Leviticus – Know the Book

by Bryant Evans on April 12, 2011

Leviticus, the third book of the Bible, Old Testament and Pentateuch is a mystery to many people. Following the exciting stories of Genesis and Exodus Leviticus seems to bog down in arcane rules and regulations for Israelite worship. Indeed, Leviticus is the bane of those who try to read through the entire Bible.  It can be a challenge.

But Leviticus provides crucial explanations of ancient sacrificial processes which culminated in the death of Jesus at Calvary. Many of the offerings detailed in Leviticus are reviewed in the New Testament book, Hebrews. In some ancient Jewish writings this book is called the “priest’s law.”

It is important to understand the Old Testament background and the Law of Moses if one wishes to fully appreciate the New Testament. An understanding of the Law of Moses helps us understand the perfect law of liberty (James 1:25) which is the law under which Christians live today. The Law of Moses was a teacher (Galatians 3:24) to help us gain that understanding.

So, don’t give up on Leviticus!

Leviticus – Purpose

The immediate purpose of Leviticus was to teach the newly ordained priests how to serve before God. The tribe of Levi, one of the 12 sons of Israel, was selected by God to serve uniquely as priests (Numbers 3:1-13). They were further subdivided, based upon lineage, into groups for specific duties in and around the Tabernacle and later the Temple.

God’s desire for worship was at the heart of their service. They were to care for the things of God with extreme precision. They were servants of God, chosen to represent the people before the Almighty. Any deviation from God’s revealed plan was deadly (Leviticus 10:1-2; 2 Samuel 6:5-9).

There is another purpose which is not so clear. God is holy. He is not like his creation and must not be viewed as such. The details of Leviticus make plain that God expects worship which is on his terms. Those who would approach him otherwise suffer the consequences of their deeds. Man could not draw near to God except through his prescribed sacrifices, offerings and celebrations.

Leviticus also lays the groundwork for the coming of a Redeemer. In what is a key verse of the book, God says to the people”

“For the life of the flesh is in the blood, and I have given it to you on the altar to make atonement for your souls, for it is the blood that makes atonement by the life” (Leviticus 17:11)

Blood would be a central part of their offerings and blood would be the offering that saves men today from sins. It is the currency by which Jesus purchased his church (Acts 20:28; c.f. Matthew 16:18).

Authorship, Dating and Technical Details

Leviticus is a part of the Pentateuch which was penned by Moses. The contents are God’s words to Israel but they flow through Moses. The message was given as part of the Law while Israel was encamped at Mt. Sinai.

A cursory glance will demonstrate a vast difference between the priestly office of Leviticus and that found in  the days of Jesus. By the first century the priesthood was corrupted into a form barely noticeable. Inasmuch as there is no Temple today, there is no such priesthood today. Indeed the ancient priesthood was changed with the coming of Jesus and his establishment as a new High Priest (Hebrews 7:12).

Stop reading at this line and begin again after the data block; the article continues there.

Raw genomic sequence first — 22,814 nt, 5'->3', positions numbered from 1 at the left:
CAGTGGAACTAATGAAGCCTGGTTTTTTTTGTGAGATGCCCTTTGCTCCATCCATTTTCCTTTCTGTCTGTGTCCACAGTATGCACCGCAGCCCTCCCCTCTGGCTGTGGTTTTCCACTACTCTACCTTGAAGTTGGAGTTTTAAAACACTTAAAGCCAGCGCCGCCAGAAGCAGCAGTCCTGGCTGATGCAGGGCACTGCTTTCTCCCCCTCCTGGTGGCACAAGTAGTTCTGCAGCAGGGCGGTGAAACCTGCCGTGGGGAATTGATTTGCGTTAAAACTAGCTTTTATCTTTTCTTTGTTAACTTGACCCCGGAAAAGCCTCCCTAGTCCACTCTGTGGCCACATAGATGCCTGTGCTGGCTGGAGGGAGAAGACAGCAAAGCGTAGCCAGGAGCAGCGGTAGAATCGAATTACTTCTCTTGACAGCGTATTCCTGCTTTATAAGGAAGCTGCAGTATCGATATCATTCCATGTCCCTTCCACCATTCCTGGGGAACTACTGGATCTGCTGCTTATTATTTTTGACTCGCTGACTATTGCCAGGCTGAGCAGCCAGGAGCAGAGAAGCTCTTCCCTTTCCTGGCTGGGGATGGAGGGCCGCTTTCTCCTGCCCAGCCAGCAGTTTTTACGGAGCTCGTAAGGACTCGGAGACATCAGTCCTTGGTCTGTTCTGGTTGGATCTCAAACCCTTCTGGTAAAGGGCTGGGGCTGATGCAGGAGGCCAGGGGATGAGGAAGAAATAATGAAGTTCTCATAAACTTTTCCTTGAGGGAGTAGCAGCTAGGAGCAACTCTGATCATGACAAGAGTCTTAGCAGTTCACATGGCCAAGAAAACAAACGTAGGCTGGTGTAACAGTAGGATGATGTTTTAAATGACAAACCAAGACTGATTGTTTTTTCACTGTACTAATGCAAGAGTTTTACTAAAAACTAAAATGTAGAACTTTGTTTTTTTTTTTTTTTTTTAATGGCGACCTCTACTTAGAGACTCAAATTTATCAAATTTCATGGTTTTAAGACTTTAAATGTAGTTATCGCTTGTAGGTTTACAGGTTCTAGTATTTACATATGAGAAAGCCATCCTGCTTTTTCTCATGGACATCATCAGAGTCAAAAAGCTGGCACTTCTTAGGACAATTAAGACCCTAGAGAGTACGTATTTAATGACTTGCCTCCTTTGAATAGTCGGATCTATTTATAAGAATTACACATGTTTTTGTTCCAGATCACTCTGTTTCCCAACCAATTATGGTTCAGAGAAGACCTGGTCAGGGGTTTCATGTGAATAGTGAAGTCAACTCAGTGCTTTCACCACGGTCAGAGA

Leviticus is a rich book which deserves our attention even if it requires a bit more work.

 

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{ 6 comments }

Kathy April 17, 2011 at 7:33 pm

Hi, I am not a preacher but I love reading about the books of the Bible. I do hope you don’t mind. I sent an invitation to the apostasy-discernment group as there is sooooo much apostasy the deception is massive.
Thank you for the excellent information. I want to learn everything I can about Jesus soon as He is coming back soon. Thank you . .

Bryant Evans April 18, 2011 at 8:41 am

Thank you for the referral! I hope they will be challenged by the articles and deepen their faith in Jesus Christ. Folks might not always agree but perhaps we can promote a deeper love of the word.

business daily May 1, 2011 at 2:53 pm

.Leviticus used to be the first book that Jewish children studied in the synagogue. In practice then though not in theory Leviticus is treated as though it does not really belong to the canon of Scripture.

Bryant Evans May 5, 2011 at 6:34 am

I guess some people figure it’s not as interesting as some others and so give it a second place. So Sad. It’s full of amazing teachings which draw us closer to God and His holiness. Thanks for stopping by!

Jarred Spengler October 25, 2011 at 12:35 pm

Very enriching material. I just started a study on Leviticus last night. This post is most certainly fuel for the fire of intrigue. Thanks!

Also, check out the third paragraph’s last sentence under Leviticus-Purpose.

Thanks again 🙂

Bryant Evans October 26, 2011 at 8:51 am

Done! Thanks for pointing that out. Please come again and help me proof it!

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